Atherton resident and Golden State Warriors minority investor Mark Stevens has been fined $500,000 and barred from attending NBA games and Warriors team activities for one year after pushing a Toronto Raptors player and "directing obscene language" toward him during Game 3 of the NBA Finals on Wednesday night (June 5), according to a statement released Thursday.
Stevens, who is the managing partner of S-Cubed Capital, an investment holding company in Menlo Park, was sitting courtside at the game at Oracle Arena in Oakland when, during the fourth quarter, Raptors player Kyle Lowry landed near him in the seats after attempting to keep a ball from going out of bounds.
Stevens could be seen shoving Lowry's left shoulder and was also "directing obscene language" toward Lowry before the player got up, according to a joint statement from the NBA and Warriors. Stevens was ejected from the game after the incident.
Stevens' ban is effective immediately.
In a statement issued Thursday, Mike Bass, the NBA's executive vice president for communications, said: "A team representative must be held to the highest possible standard and the conduct of Golden State Warriors investor Mark Stevens last night was beyond unacceptable and has no place in our league."
Asked about the incident after the game, Lowry said in an ESPN interview: "He reached over and put his hands on me for no reason, then he said ... some vulgar words to me repeatedly. In our league, there's no place for that and honestly I hope he's never allowed to come to an NBA game."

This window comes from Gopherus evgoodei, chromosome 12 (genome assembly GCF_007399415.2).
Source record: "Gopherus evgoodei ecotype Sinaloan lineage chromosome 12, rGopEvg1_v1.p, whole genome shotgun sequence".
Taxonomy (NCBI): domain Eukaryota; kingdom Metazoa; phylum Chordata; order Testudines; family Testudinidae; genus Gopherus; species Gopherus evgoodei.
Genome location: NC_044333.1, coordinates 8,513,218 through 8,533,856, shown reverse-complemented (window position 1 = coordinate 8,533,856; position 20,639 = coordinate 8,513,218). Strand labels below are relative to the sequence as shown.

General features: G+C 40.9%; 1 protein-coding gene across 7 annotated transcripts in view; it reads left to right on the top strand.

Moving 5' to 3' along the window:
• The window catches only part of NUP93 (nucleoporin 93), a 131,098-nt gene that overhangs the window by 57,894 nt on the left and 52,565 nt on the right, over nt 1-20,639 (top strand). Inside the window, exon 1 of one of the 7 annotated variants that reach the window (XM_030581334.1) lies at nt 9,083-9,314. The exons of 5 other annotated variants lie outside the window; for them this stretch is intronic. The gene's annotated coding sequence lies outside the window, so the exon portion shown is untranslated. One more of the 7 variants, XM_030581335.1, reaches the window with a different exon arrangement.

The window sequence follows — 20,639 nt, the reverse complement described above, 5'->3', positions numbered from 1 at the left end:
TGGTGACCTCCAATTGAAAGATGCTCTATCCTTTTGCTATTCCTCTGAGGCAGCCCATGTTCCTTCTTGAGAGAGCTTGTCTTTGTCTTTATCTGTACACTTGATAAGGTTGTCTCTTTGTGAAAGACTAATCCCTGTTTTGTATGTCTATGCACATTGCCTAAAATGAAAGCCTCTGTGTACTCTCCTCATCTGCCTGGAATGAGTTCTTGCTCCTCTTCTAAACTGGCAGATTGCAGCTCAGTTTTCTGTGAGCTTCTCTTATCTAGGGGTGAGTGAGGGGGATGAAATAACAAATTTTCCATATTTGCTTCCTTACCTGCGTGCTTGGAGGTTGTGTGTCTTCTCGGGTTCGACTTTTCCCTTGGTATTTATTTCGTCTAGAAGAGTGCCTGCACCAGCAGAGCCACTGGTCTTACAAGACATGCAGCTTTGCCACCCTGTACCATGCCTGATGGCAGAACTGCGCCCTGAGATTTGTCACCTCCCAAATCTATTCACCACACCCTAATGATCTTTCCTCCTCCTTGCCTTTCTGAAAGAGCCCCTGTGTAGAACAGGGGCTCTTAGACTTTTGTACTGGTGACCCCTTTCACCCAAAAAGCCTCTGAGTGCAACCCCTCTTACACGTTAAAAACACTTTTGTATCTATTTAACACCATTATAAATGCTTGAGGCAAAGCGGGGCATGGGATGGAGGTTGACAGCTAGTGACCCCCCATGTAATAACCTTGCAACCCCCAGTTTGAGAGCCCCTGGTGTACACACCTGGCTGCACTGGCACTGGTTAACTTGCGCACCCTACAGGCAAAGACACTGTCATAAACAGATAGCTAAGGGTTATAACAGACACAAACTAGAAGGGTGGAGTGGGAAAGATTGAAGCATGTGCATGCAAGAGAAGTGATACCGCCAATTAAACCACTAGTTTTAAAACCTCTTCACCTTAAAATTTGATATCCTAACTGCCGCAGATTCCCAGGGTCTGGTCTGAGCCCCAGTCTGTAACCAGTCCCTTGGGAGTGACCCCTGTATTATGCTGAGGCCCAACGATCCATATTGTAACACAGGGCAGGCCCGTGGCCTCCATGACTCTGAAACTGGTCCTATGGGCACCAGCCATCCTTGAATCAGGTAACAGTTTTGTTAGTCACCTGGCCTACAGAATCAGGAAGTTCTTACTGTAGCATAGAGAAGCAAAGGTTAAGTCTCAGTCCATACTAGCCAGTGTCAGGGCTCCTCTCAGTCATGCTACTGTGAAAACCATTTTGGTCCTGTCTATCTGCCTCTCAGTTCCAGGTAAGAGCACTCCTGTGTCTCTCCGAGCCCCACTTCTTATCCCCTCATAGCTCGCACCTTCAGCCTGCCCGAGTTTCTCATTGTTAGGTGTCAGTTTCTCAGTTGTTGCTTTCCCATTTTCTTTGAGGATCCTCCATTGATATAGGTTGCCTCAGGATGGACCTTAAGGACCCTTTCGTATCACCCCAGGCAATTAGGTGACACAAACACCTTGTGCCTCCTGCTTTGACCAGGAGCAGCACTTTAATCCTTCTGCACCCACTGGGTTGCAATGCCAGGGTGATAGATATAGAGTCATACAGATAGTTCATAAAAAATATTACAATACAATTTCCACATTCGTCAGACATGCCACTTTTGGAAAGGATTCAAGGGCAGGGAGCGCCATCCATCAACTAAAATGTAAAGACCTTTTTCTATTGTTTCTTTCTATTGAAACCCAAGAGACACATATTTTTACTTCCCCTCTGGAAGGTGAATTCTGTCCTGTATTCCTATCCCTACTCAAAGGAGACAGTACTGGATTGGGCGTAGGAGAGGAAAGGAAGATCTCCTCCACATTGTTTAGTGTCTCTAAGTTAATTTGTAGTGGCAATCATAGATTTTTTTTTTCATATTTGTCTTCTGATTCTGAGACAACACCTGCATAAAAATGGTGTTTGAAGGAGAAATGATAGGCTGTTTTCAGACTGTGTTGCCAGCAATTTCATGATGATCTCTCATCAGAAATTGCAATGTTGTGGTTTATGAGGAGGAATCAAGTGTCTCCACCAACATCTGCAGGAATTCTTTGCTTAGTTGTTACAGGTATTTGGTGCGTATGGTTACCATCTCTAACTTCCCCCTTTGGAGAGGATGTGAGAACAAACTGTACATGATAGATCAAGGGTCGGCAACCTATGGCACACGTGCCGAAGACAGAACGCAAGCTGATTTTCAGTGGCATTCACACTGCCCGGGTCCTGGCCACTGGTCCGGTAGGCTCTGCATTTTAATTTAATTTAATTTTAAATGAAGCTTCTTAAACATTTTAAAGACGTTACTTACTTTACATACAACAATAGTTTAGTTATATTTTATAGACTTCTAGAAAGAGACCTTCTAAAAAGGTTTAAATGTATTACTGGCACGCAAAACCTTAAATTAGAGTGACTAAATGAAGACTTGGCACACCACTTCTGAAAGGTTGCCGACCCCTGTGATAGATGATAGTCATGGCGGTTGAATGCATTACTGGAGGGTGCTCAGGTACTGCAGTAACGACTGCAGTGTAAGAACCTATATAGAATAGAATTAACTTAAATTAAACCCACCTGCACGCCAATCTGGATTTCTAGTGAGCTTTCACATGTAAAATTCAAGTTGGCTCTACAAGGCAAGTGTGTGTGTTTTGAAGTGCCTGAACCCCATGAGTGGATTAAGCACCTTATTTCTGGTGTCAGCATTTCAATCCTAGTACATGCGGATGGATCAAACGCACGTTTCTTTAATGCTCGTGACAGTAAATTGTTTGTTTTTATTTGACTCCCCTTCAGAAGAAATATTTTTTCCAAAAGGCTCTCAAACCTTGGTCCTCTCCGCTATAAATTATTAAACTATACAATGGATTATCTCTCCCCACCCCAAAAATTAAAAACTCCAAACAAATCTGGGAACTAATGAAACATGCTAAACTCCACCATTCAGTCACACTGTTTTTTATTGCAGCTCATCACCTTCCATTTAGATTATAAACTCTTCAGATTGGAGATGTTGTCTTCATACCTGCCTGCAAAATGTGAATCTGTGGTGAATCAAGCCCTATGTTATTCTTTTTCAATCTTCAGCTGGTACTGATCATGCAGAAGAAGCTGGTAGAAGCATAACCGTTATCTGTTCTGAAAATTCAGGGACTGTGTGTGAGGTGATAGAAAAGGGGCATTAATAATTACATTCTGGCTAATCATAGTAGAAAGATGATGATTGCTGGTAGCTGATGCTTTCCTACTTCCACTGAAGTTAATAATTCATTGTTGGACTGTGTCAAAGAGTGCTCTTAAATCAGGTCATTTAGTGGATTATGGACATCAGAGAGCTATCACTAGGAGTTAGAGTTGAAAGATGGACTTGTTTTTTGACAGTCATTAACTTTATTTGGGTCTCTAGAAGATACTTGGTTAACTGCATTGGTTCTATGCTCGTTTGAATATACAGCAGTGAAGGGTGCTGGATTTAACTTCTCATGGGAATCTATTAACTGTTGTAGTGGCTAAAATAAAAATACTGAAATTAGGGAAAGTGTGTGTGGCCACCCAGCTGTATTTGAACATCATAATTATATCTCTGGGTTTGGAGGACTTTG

The moment went viral on Thursday amid calls for further repercussions after Axios first revealed Stevens' identity. Some NBA fans on social media have argued that Stevens should be forced to sell his ownership stake in the Warriors.
NBA superstar LeBron James said in an Instagram post Thursday that as a minority owner, Stevens "knew exactly what he was doing which was so uncalled for."
"When you sit courtside you absolutely know what comes with being on the floor and if you don’t know it’s on the back on the ticket itself that states the guidelines," James wrote.
In a statement released late Thursday afternoon, Stevens said he took full responsibility for the incident and is "embarrassed by what transpired."
"What I did was wrong and there is no excuse for it," Stevens said. "Mr. Lowry deserves better, and I have reached out today in an attempt to directly apologize to him and other members of the Raptors and Warriors organizations."
"I hope that Mr. Lowry and others impacted by this lapse in judgment understand that the behavior I demonstrated last night does not reflect the person I am or have been throughout my life. I made a mistake and I'm truly sorry. I need to be better and look forward to making it right."
Stevens has served as a trustee at Menlo School in Atherton (though he is not listed as a current board member) and sits on the board of directors for Nvidia, Quantenna, Innovium and Second Spectrum, according to a profile on the S-Cubed Capital website. The website lists him as a special limited partner and former managing partner at Sequoia Capital, a Menlo Park-based venture capital firm.
In 2015 he and his wife Mary donated $50 million to the University of Southern California for a brain research program as part of a pledge to give away at least half of their wealth.